Michiel Overeem

JavaScript architecture - some lessons learned

The secret to building large apps is NEVER build large apps. Break up your applications into small pieces. Then, assemble those testable, bite-sized pieces into your big application. Brian Moschel

In the past year, I’ve been busy with researching architecture in JavaScript. And there are a few things that I’ve found and learned during this year. Now, I am nowhere near being an expert, I’m just someone that loves the language and the platform it offers. I happen to like the fact that it opens up so much possibilities, because JavaScript is everywhere!

I would like to list some principles and observations that follow from my learning.

Create little parts and not one big application

Now, JavaScript is a language that misses some features when you compare it with more mature and better designed language. There are no modules or namespaces, and there is only function-scope. When you do not look for a solution for this missing, you end up with spaghetti code. One of the things I’ve learned is that a module framework is one of the most important parts of your application.

I myself are only in depth familiar with RequireJS, but there are more. A module framework forces you to break up your app in little parts that have their own scope and clearly export what others can use.

#js
define("moduleNam", [/* list of dependencies*/], 
  function ( /* dependencies */ ) {
  
    /* place for private code */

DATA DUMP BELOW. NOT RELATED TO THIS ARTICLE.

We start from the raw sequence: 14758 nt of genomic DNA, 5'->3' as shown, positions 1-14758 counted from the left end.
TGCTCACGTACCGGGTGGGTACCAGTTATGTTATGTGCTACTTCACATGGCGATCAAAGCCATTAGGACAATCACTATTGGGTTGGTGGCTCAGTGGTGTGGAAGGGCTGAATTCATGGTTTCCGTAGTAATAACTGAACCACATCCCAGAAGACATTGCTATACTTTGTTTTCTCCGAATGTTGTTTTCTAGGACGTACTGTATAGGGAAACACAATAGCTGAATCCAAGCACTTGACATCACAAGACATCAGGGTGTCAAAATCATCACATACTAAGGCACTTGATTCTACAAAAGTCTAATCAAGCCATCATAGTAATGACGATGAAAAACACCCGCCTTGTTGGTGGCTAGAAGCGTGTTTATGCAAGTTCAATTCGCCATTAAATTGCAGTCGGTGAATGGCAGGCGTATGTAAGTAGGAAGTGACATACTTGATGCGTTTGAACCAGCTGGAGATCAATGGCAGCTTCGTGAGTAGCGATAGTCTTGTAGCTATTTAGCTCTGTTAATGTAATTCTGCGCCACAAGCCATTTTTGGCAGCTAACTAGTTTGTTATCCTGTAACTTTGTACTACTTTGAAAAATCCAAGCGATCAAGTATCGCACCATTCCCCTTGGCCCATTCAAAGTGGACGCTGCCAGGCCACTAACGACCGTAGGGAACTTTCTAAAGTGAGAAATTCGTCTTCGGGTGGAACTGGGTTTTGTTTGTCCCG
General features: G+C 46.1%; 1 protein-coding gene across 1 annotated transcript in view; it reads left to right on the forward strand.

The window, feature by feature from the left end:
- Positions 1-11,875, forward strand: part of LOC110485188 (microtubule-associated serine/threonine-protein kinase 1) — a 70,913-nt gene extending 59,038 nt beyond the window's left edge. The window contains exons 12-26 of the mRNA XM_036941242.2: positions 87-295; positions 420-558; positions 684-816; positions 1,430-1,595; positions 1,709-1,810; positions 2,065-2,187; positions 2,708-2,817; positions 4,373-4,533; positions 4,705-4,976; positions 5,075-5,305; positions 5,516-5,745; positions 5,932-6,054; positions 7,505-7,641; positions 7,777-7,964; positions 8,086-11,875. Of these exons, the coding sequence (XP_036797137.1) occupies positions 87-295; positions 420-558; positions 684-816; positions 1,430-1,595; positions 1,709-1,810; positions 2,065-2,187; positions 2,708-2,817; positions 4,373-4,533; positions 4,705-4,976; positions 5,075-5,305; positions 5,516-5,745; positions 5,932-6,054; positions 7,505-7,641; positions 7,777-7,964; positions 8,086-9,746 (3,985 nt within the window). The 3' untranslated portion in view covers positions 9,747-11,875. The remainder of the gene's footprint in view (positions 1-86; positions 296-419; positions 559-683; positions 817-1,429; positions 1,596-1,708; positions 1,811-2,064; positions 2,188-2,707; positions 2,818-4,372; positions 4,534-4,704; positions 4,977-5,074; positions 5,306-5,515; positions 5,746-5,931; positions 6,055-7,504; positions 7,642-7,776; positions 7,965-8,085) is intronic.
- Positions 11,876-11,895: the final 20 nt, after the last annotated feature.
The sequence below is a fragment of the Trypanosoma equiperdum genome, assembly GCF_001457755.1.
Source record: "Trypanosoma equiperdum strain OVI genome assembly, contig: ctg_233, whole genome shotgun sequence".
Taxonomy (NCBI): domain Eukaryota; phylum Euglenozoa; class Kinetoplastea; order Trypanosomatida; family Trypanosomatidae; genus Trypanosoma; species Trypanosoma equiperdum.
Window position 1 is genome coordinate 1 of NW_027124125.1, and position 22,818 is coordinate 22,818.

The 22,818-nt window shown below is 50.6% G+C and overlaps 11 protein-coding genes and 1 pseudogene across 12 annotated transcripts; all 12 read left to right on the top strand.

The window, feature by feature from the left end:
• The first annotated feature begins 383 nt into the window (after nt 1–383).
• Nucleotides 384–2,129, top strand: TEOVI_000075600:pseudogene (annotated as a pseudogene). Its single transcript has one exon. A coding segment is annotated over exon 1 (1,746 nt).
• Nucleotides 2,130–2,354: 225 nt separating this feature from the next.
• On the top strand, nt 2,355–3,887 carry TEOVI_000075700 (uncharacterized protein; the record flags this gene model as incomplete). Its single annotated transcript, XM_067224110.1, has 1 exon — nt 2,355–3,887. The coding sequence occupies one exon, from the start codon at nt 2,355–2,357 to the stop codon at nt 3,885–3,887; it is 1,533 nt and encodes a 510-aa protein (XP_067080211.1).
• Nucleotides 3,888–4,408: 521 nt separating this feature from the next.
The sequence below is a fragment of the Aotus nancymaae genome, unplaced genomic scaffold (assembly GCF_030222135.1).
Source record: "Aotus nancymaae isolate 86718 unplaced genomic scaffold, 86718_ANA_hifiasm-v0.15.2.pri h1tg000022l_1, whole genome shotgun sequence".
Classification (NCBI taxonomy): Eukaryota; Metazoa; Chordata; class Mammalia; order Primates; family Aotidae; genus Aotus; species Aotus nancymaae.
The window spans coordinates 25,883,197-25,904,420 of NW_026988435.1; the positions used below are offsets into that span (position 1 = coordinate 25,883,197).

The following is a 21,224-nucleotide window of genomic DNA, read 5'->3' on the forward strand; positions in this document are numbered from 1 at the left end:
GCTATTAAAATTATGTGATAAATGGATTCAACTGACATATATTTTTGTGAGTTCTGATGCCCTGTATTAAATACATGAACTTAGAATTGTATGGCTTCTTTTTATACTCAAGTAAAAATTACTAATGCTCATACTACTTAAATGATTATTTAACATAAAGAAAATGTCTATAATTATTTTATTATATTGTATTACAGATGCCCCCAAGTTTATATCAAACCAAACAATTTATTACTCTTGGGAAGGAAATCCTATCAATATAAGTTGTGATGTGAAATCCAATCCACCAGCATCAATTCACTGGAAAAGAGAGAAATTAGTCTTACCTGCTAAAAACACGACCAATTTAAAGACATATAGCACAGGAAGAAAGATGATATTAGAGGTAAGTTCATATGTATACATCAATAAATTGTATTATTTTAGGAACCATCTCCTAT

return {
      /* your contract with the outside */
    }
  }
);

You see, a module has clear definition of what it needs and what it delivers. This way, you are forced to let go of easy global variables.

Create abstractions for changing things that you cannot control

One of the really hard points that I discovered is working with a quickly changing environment. The third party libraries are developing fast. And it makes it hard to plan for the future. Of course no one wants to right code that we do not need. But last year, the jQuery UI library was widely used. Nowadays, it is Twitter Bootstrap everywhere. How do you deal with this? Do you choose and never look back? Or do you try to abstract it? Or do you write your own code?

Unfortunately there are no easy answers here. I found it to be possible to abstract some of these choices. But your situation might be different. But it is important to choose widely what you depend on. The JavaScript world is moving fast. Depending on something that is hard to change might be a mistake.

Be careful with accessing the DOM

The DOM is what your environment looks like in JavaScript running in the browser. You will need it. But you do not want it to be everywhere. JavaScript code is not compiled. Unit tests are more important then ever. Nobody likes script errors that make a web application become useless. So testing is required. But using the DOM everywhere makes your code untestable. Writing code that is modular and testable is a must!

There are more lessons and more paths to follow. But these three items are key to success in my opinion.